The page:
Your nervous system has a lot to say (if you allow it to)

Rachel Rider
Rachel Rider
Executive Coach, Leadership Consultant

“Oh Rachel, it was embarrassing,” said my client Samantha, closing her eyes as she pinched the bridge of her nose. 

CPO of an established tech company, Samantha had been recruited by the aging enterprise for a fresh perspective. Despite this, she often struggled to assert her leadership and use her voice to express her perspective. 

“One of my peers was coming over to ask me something at the end of a meeting, and I—well, I pretended not to see him coming over. You know, as if I was totally, abnormally absorbed in my laptop,” she said, rolling her eyes. 

“So he touches my shoulder, and I turn and say, ‘Oh! Hiiii!’ Like I’m completely surprised. It was something out of a scene from a bad 80’s movie!” she continued, cringing. 

“But seriously, I could see how I was actively avoiding him. I don’t know what that’s about, Rachel! We’ve been working on asserting myself more. What’s going on?” I could see Samantha’s frustration with herself. 

“Well, hold on. Can we play with this interaction for a moment?” I asked.

“Sure,” Samantha shrugged. 

“Okay, let’s slow this down,” I said. “First, I want to know the moment you knew he was heading your way. I’m curious —it sounds like you already knew—could you tell whether he was coming over with an agenda versus just coming over to say, ‘Hey, how’s your day?’ Or whatever?” 

“Oh, I saw it in his eyes,” Samantha confirmed quickly. “And I kind of knew what he was going to ask me. He said, ‘Well, what are we doing with this?’ meaning this training process that I oversee. And I said, ‘I don’t know.’” Again, she rolled her eyes. 

“Let’s slow this down even more. Before you engaged with him, I want you to observe what happened when you just saw him coming towards you with that expression on his face?” 

Samantha’s face changed as she looked inward, remembering in slow motion. 

“Whoa,” she said, surprised. She paused for a beat. 

“What?” I asked.

“Oh my God, I could already feel how I did not want to deal with this.”

“Okay. You’re in that moment. You feel him coming towards you.” 

Samantha nodded. 

“I’m curious. Right in this moment, as you remember, what are you feeling in your body?” I asked.

Samantha put her hand up in response. “I feel: No! Just like that.”

This is exactly why we slowed things down so much, why I took Samantha back even before the exchange. There is a gold mine of information once we slow down and listen to what our nervous system has to say.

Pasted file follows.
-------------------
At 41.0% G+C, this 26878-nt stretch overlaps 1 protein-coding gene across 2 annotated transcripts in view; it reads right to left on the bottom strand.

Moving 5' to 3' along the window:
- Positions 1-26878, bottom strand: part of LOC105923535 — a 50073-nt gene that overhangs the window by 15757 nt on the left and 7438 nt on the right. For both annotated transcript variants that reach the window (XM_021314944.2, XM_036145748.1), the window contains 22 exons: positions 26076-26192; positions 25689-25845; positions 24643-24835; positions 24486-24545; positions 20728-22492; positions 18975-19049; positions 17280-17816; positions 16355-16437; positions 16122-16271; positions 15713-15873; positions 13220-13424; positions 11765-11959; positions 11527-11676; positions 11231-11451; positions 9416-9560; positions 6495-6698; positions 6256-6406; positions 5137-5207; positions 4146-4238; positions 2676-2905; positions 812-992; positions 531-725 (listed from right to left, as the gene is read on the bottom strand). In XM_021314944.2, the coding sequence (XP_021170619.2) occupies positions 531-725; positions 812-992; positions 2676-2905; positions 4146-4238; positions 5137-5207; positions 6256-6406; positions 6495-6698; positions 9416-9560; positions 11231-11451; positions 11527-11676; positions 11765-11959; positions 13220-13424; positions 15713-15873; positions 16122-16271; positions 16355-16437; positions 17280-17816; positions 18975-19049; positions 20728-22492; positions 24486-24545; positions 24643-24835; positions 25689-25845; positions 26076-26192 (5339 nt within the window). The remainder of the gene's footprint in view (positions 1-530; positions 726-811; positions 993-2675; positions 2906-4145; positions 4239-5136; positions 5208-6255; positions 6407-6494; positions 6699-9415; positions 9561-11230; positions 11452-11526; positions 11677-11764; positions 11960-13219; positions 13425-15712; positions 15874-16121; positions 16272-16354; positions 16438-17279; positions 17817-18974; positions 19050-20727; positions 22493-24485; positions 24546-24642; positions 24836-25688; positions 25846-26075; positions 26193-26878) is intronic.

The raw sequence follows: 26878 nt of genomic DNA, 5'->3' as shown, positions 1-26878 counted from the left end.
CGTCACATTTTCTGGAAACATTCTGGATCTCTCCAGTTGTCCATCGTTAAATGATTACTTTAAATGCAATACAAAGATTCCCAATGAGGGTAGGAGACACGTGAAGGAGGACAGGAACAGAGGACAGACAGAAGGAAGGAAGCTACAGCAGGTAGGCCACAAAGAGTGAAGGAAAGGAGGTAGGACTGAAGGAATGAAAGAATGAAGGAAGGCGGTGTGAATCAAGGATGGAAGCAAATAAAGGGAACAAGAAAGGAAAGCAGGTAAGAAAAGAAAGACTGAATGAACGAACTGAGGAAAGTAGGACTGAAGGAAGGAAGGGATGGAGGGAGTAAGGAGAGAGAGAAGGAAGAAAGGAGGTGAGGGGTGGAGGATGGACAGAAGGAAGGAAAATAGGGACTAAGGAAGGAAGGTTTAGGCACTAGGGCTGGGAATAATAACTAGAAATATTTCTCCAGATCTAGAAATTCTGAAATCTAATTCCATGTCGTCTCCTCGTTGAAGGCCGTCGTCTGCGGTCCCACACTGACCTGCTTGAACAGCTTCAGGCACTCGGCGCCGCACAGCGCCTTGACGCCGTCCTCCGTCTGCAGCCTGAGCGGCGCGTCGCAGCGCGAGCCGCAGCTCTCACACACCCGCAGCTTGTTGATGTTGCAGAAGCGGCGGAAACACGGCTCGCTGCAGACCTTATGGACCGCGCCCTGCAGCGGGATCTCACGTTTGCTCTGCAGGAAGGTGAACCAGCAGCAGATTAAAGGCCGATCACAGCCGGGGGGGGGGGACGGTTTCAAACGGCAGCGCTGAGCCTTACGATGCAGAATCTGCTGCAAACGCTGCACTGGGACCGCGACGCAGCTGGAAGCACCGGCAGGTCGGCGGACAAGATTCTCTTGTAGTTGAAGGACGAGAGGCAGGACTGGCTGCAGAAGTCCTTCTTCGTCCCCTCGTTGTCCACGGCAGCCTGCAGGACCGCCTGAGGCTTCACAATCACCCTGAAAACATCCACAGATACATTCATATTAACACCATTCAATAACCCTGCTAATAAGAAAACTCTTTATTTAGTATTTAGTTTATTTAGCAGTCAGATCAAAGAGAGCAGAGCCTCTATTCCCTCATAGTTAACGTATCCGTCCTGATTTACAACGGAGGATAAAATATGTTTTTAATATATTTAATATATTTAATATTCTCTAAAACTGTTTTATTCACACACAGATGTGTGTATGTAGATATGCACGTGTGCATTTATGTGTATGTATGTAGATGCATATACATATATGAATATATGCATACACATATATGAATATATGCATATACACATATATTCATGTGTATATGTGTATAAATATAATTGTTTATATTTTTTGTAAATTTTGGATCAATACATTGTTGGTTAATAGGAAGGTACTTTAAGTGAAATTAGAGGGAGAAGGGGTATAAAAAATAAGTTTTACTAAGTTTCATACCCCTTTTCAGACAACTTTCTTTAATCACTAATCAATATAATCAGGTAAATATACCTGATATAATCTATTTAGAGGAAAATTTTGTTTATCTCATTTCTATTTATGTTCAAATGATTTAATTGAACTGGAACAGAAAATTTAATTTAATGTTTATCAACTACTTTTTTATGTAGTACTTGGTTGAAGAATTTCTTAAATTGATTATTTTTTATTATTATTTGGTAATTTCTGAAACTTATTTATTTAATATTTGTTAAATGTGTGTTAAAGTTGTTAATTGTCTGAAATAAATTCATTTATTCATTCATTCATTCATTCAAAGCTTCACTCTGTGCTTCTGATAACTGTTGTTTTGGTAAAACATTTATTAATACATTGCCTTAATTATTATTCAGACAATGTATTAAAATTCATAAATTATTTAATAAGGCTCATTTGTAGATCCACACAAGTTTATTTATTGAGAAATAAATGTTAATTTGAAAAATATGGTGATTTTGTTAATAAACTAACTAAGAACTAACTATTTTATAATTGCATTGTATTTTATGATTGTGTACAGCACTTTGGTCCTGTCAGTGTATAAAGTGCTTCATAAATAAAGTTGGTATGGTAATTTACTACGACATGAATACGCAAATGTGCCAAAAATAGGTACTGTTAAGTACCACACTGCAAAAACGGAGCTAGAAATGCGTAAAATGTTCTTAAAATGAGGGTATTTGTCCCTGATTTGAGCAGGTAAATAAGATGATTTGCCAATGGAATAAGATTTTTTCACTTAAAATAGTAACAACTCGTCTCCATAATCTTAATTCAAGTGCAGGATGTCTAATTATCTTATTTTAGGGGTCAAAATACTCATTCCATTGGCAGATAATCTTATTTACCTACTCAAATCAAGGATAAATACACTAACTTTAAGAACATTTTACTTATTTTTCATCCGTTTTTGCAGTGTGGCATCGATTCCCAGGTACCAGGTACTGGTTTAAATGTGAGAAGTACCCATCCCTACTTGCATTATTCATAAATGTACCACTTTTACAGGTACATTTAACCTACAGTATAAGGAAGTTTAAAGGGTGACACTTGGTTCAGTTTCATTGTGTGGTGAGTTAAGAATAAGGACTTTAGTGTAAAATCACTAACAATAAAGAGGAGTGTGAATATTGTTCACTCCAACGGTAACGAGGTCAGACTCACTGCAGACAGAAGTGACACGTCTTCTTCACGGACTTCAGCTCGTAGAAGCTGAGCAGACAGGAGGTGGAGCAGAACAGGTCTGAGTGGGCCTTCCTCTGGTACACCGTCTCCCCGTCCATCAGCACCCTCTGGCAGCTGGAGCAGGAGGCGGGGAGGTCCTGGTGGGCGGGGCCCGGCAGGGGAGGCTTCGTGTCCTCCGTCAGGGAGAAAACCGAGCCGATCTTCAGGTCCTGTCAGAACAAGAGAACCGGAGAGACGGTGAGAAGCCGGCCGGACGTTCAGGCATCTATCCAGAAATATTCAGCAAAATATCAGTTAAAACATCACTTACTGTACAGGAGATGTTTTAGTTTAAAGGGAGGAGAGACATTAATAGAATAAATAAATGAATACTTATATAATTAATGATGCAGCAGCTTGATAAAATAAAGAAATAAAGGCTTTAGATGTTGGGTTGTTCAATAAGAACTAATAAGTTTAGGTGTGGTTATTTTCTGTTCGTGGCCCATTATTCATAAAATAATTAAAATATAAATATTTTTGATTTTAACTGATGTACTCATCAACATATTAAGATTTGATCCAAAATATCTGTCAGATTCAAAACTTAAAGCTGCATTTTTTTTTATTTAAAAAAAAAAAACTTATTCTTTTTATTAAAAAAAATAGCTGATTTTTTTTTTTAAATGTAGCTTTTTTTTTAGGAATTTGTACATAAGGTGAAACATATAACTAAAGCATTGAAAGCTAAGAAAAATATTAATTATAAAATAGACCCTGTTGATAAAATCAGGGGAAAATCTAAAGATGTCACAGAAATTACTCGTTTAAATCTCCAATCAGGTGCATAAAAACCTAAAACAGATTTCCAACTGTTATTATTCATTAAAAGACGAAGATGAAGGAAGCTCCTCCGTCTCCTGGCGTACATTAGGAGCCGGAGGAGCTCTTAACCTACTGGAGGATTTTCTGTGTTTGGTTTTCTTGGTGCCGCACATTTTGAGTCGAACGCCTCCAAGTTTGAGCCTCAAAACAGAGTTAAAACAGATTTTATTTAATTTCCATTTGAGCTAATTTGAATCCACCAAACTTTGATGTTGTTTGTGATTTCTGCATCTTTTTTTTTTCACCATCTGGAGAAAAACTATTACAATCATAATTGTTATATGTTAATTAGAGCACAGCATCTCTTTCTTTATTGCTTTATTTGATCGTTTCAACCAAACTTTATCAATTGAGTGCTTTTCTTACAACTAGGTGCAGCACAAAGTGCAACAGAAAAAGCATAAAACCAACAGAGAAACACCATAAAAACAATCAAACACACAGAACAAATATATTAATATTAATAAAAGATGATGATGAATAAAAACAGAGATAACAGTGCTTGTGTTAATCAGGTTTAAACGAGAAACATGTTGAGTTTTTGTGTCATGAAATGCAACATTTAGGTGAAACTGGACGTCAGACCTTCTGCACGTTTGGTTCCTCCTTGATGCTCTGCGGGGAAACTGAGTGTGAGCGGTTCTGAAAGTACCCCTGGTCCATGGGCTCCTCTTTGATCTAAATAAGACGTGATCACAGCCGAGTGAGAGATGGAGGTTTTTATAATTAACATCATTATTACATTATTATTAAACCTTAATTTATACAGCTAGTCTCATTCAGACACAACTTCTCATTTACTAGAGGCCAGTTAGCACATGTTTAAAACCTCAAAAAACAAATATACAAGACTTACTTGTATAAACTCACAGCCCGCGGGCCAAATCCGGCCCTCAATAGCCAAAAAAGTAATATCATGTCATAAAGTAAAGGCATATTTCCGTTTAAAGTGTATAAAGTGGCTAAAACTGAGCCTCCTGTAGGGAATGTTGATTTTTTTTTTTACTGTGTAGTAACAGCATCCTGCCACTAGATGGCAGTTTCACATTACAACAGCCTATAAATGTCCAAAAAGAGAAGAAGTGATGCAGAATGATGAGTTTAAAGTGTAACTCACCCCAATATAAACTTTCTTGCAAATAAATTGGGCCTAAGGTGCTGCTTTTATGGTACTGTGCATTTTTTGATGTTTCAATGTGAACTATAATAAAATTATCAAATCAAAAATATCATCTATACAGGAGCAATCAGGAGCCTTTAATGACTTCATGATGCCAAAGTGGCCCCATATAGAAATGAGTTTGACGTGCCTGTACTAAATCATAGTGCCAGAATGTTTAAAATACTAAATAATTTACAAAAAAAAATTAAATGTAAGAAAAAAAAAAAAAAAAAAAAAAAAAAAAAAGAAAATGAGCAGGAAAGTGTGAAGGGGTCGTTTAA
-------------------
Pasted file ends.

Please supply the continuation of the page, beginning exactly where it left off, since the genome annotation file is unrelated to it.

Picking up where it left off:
“What about it was a no for you?” I asked. 

“I don’t want to run this training the way it’s always been done, with me telling someone what they should or should not be doing in their role. I feel like this is about helping them explore their own way of approaching their role, and using their voice,” Samantha’s own voice grew stronger as her clarity grew. 

“I really want to disrupt this old way of doing things, be more of a guide and a teacher… And—I wasn’t prepared to talk about it yet. Yeah! I wasn’t ready with a plan to propose the training differently.”

The more we played with identifying the body’s no, and the clearer Samantha was on that and where it was coming from, the more she could articulate that no. The more she could actually come from a place of choice

Slowing things down enabled her to do this. It’s a technique I love to do with my clients. Take an event or issue that created some kind of emotional reaction for the client, and move through it very slowly, from far to near. 

When you slow things down for the nervous system, the nervous system has time to mobilize and actually be clearer on what it’s trying to say. Rather than simply reacting, which happens so quickly in the moment.
(This is based on the powerful work of Peter Levine and Somatic Experiencing.)

By slowing the event with her peer down and allowing Samantha distance from the activating situation, she could decide what she really wanted to say. It gave her much more clarity on the language and how she felt.

“You know what,” Samantha said confidently, “I can see so clearly now. What I would have liked to say is: ‘I have some different ideas about this training. I’m not ready to talk about them yet. I’d love for someone else to run the training in the meantime, so I can sit with these ideas and then come to the executive team with a proposal about how I’d approach it differently.’”

Samantha’s eyes shone. She now had a game plan when circling back with her peer.

Getting curious about what the nervous system has to say is a powerful tool. A secret weapon, even. 

The nervous system has valuable information for you, if you give it the space to express it. It’s not about putting the nervous system in charge, but rather, gathering the info it offers, and making decisions in consideration of that information.

Does this resonate with you? How does this idea land in your body? If you’re curious and ready to leverage the clarity your nervous system offers to make you the powerful, sought-after leader you long to be, let’s talk.

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Rachel Rider
Rachel Rider
Executive Coach, Leadership Consultant

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